Xeniid soft corals: the latest news

What has happened:

There have been new developments with the Xeniid soft coral invasion in the Caribbean. The inspiration for my February 2023 original blog post was the confirmation of Unomia stolonifera in northern Cuba, which is quite close in proximity to Florida. Prior to being found in Cuba, Unomia had been confined to Venezuela, so the sighting in Cuba is cause for concern. A small colony of Unomia was first detected in the Bacuranao Cove, Cuba where it was eradicated, however, a larger patch has now been confirmed nearby in Boca de Calderas. Since soft corals in the Xeniid family can reproduce both sexually and asexually (by budding or fragmentation), scientists have concerns that this organism will biofoul, or attach onto ships and be transported to other areas.

Unomia stolonifera. Photo: U.S. Navy

The first report of a Xeniid soft coral in the United States came from Pearl Harbor in Hawaii in 2020. It was confirmed as Unomia stolonifera in early 2023. In October of 2023, another Xeniid species was found off of La Parguera, Puerto Rico, a suspected intentional aquarium release.

What is being done?

In February 2024, the Atlantic & Gulf Rapid Reef Assessment (AGGRA) brought together researchers, resource managers, and non-profit organizations to deliver the Unomia Learning Exchange, an informational webinar sharing best practices and updates from around the Caribbean and United States. While Florida is still unaffected, it is critical that we continue to be vigilant and prepare for the possibility that one of the Xeniid species may find its way to local waters.

What can you do?

The Florida’s Coral Reef Resilience Program Communications Team is asking divers and snorkelers to continue looking underwater and reporting suspected sightings of Xeniid soft corals. The species in the Pulse coral family are distinguishable by:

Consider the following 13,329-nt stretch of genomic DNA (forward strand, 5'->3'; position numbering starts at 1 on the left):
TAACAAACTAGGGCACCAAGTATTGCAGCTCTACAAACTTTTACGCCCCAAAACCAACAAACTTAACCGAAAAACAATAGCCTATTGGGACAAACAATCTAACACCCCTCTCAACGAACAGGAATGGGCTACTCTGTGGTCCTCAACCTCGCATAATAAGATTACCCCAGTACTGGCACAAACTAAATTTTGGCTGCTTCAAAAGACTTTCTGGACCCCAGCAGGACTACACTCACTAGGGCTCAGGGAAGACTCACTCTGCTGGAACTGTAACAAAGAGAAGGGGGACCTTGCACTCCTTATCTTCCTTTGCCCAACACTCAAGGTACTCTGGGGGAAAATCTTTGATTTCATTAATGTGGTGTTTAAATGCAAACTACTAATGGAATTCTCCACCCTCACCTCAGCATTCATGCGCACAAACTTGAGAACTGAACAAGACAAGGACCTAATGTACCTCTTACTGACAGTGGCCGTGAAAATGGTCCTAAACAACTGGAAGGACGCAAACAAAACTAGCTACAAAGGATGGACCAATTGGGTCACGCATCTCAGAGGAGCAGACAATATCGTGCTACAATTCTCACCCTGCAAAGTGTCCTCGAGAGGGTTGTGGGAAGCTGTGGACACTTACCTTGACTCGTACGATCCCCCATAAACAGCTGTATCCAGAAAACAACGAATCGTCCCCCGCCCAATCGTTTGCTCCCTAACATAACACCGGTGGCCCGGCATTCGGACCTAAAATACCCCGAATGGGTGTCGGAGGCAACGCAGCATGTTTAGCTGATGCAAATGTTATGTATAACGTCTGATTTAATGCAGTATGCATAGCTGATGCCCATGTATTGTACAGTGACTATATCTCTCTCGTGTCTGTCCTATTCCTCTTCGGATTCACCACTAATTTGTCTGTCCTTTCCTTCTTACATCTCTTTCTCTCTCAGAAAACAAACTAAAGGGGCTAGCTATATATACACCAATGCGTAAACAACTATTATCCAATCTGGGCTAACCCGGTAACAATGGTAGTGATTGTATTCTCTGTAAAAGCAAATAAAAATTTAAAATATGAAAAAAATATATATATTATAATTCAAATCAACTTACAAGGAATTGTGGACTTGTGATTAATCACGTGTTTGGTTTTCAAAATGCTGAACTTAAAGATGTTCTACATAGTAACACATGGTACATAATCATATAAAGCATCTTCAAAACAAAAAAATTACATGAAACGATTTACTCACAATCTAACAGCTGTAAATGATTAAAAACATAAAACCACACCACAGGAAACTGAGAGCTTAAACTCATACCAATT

Closeup of Unomia stolonifera polyps. The eight tentacles are easily visible. Photo: reefbuilders.com
  • Their polyps have eight tentacles around an oral opening
  • Polyps are on a stalk, large numbers of polyps on the stalks
  • Stalks are connected by stolons, or horizontal plant stem
  • Their polyps are unable to retract but open and close, giving that “pulsing” look to them

Please report sightings (namely, photos) with GPS coordinates on the AGGRA reporting platform.

If you spot a suspected Xenid soft coral, please DO NOT attempt to remove it. In addition to requiring specific permits and verification of species, proper removal is logistically challenging to perform without inadvertently breaking off pieces, potentially contributing to their spread. It is best to leave the colony intact, take photos and report.


Posted: April 15, 2024

Tags: Citizen Science, Coastal, Coral Reefs, Invasive Species, Marine, Natural Resources, Pulse Corals, Soft Coral, Unomia, Xeniids

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